The film can be read as an allegory for our times: Boiling heat, social unrest, paranoia… As a producer, why do you think an allegory for our times is best dressed as an ominous thriller?
This woman is spiraling out of control, and so many things are driving that — most of all her own lies, but also the destruction and hatred in this society. That reflects where we are today. People are full of so much hate and negativity, and she’s at a vulnerable place and has taken it all on board, so she thinks the only safe place is to be in her own environment.
Well, as a countercultural figure, she wrote a novel that took on the patriarchy at a time when that was far less popular than it is now, and she was dragged through the mud in the media. Did that speak to you as well?
There’s so much media coverage on everything now, and so much exposure. It’s scary. It spoke to me. I definitely have days I want to crawl in a hole and hide. That’s very much human nature. We’re never always at the top of our game, are we?
The film brilliantly echoes that feeling in the confining space of June’s apartment. It reminded me of Hitchcock’s Rear Window, in that it’s largely you, by yourself, acting opposite your own emotions. Was that an extra challenge?
Everything was a private moment, and who we are in private moments is very different to how we are in the world. We have personas, many of them! I’m not just saying that as a famous person — everyone has that. Children have that! Who do we have to be in the eyes of our teachers, parents, or friends? It’s human nature from early on, and it escalates further as we get older. June is someone who’s in the public eye, but not anymore. Whatever she’s experienced in a good way that made her feel valuable has been ripped away from her, so in the apartment, she’s completely free, but she also feels trapped. Nobody’s watching, but it’s the right place for her to be at that point. It was just a two-bedroom apartment. And every single nook and cranny of that set was filled. It was an extraordinary set, the production design did an incredible job. Banks wanted it to feel [like a] suffocating environment as she’s closed in by her piles of books and tchotchkes.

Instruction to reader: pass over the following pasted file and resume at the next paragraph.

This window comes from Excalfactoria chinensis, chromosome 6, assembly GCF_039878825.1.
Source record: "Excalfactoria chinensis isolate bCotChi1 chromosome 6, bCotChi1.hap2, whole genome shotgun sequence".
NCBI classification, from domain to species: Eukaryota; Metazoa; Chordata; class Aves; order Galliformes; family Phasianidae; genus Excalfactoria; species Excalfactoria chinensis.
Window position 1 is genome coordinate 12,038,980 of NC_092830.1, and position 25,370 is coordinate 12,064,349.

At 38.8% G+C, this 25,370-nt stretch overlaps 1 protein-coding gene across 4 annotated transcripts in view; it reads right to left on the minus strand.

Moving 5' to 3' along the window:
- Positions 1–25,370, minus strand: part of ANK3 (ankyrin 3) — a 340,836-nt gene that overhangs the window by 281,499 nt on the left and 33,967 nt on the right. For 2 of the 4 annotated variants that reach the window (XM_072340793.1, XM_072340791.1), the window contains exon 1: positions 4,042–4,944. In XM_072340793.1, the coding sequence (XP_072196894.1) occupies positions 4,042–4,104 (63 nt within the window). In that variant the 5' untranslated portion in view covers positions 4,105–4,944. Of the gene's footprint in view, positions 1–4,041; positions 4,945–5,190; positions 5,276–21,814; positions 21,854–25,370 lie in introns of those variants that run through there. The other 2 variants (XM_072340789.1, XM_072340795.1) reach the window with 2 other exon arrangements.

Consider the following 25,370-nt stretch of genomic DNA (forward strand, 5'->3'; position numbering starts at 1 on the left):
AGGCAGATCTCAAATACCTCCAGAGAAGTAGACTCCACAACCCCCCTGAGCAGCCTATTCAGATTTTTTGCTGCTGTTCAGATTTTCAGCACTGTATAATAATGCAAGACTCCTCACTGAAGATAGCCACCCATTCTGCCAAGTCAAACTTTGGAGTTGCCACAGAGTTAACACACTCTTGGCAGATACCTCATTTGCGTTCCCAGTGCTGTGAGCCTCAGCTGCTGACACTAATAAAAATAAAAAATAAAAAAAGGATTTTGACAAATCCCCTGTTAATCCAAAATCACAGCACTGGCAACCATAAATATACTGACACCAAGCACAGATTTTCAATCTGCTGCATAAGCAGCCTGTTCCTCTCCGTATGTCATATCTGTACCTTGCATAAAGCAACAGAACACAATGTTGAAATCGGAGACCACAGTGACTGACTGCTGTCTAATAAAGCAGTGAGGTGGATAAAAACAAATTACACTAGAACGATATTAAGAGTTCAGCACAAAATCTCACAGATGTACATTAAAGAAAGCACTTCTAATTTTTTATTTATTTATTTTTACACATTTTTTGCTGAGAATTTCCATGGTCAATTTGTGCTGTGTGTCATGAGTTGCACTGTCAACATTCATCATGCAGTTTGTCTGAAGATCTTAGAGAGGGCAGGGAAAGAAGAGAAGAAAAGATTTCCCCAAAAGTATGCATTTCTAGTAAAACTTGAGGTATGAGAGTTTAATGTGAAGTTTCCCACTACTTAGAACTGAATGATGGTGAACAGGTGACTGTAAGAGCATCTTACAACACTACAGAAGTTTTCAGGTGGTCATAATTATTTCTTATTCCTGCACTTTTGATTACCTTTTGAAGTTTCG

As stifling as it is, I loved her method for removing trash by lowering it down the side of the building by a string. I’m stealing that.
On a rainy day, yeah?
Or any day I don’t feel like getting out of bed.
I think that’s it: Maybe it’s okay to give in to it a little bit here and there. I’m not recommending that way of life for anyone, but, it’s okay to give yourself a break and not always be a type-A achiever. That’s what I’m feeling more and more these days: just be you!